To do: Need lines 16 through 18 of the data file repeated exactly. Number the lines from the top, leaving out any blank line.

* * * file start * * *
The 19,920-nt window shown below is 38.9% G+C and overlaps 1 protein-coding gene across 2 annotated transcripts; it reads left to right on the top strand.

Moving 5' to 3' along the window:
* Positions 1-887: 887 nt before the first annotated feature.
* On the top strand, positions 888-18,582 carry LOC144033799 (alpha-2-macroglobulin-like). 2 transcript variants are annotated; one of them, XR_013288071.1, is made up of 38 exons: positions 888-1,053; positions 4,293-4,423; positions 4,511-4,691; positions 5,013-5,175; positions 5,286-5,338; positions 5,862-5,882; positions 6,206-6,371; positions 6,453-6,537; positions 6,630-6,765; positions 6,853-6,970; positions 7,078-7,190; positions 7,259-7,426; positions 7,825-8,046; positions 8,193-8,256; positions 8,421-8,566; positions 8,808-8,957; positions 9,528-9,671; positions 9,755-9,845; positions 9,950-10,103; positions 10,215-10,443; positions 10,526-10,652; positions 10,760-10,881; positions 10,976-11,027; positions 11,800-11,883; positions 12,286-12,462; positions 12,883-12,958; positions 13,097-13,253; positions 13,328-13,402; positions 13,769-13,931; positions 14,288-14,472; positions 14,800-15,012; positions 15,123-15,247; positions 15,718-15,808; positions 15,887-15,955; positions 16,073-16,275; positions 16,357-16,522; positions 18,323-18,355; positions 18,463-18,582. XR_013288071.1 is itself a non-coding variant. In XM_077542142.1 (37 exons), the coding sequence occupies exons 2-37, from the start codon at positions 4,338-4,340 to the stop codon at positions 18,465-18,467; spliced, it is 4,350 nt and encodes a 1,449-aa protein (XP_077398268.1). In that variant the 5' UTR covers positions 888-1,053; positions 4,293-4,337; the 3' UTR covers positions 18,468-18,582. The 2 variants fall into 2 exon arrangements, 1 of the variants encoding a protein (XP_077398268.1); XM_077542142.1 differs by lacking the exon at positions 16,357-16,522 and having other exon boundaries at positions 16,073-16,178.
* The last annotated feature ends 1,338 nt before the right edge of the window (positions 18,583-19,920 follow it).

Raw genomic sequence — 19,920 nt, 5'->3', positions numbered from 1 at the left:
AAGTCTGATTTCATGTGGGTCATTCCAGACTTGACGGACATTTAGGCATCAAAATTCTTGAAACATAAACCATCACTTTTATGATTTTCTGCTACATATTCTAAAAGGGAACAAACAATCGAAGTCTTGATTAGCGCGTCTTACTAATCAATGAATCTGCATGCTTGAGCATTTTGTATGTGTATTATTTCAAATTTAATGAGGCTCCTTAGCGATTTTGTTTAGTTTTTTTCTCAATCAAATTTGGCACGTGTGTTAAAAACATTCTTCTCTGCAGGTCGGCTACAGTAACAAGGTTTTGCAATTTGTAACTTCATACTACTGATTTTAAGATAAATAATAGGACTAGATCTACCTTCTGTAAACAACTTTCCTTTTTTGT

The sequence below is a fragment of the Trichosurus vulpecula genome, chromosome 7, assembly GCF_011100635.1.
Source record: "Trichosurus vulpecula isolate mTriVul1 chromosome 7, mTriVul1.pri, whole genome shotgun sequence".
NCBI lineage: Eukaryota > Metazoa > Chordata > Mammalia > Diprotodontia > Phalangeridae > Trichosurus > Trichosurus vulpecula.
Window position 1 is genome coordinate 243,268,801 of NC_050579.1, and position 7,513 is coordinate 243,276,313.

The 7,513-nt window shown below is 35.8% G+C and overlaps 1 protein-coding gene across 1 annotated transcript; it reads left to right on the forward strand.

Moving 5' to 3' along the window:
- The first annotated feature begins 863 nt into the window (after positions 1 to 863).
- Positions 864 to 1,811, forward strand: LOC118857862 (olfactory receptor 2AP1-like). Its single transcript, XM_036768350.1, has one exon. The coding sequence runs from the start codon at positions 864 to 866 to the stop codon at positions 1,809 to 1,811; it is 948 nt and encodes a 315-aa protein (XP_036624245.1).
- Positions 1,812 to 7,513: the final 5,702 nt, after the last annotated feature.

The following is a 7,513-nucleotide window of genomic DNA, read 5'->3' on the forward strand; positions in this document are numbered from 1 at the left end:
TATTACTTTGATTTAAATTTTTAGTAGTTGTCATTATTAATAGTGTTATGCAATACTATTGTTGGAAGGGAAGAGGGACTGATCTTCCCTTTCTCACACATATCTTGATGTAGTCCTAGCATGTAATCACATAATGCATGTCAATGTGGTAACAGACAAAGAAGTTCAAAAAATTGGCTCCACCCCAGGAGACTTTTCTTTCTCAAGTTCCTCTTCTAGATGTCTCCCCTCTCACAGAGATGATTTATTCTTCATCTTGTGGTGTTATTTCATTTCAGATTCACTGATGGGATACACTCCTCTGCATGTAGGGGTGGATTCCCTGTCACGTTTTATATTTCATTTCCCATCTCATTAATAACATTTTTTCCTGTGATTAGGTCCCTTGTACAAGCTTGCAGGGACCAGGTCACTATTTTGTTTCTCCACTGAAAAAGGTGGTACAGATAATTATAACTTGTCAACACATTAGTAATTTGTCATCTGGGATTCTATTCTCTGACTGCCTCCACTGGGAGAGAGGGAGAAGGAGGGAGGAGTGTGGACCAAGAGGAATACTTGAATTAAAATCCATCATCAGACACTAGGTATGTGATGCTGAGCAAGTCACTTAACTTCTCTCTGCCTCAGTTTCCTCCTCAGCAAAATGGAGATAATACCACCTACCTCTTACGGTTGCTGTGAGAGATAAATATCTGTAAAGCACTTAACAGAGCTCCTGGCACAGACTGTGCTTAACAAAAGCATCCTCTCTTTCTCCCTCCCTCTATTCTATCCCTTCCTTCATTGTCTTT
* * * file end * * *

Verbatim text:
- Positions 1,812 to 7,513: the final 5,702 nt, after the last annotated feature.

The following is a 7,513-nucleotide window of genomic DNA, read 5'->3' on the forward strand; positions in this document are numbered from 1 at the left end:
TATTACTTTGATTTAAATTTTTAGTAGTTGTCATTATTAATAGTGTTATGCAATACTATTGTTGGAAGGGAAGAGGGACTGATCTTCCCTTTCTCACACATATCTTGATGTAGTCCTAGCATGTAATCACATAATGCATGTCAATGTGGTAACAGACAAAGAAGTTCAAAAAATTGGCTCCACCCCAGGAGACTTTTCTTTCTCAAGTTCCTCTTCTAGATGTCTCCCCTCTCACAGAGATGATTTATTCTTCATCTTGTGGTGTTATTTCATTTCAGATTCACTGATGGGATACACTCCTCTGCATGTAGGGGTGGATTCCCTGTCACGTTTTATATTTCATTTCCCATCTCATTAATAACATTTTTTCCTGTGATTAGGTCCCTTGTACAAGCTTGCAGGGACCAGGTCACTATTTTGTTTCTCCACTGAAAAAGGTGGTACAGATAATTATAACTTGTCAACACATTAGTAATTTGTCATCTGGGATTCTATTCTCTGACTGCCTCCACTGGGAGAGAGGGAGAAGGAGGGAGGAGTGTGGACCAAGAGGAATACTTGAATTAAAATCCATCATCAGACACTAGGTATGTGATGCTGAGCAAGTCACTTAACTTCTCTCTGCCTCAGTTTCCTCCTCAGCAAAATGGAGATAATACCACCTACCTCTTACGGTTGCTGTGAGAGATAAATATCTGTAAAGCACTTAACAGAGCTCCTGGCACAGACTGTGCTTAACAAAAGCATCCTCTCTTTCTCCCTCCCTCTATTCTATCCCTTCCTTCATTGTCTTT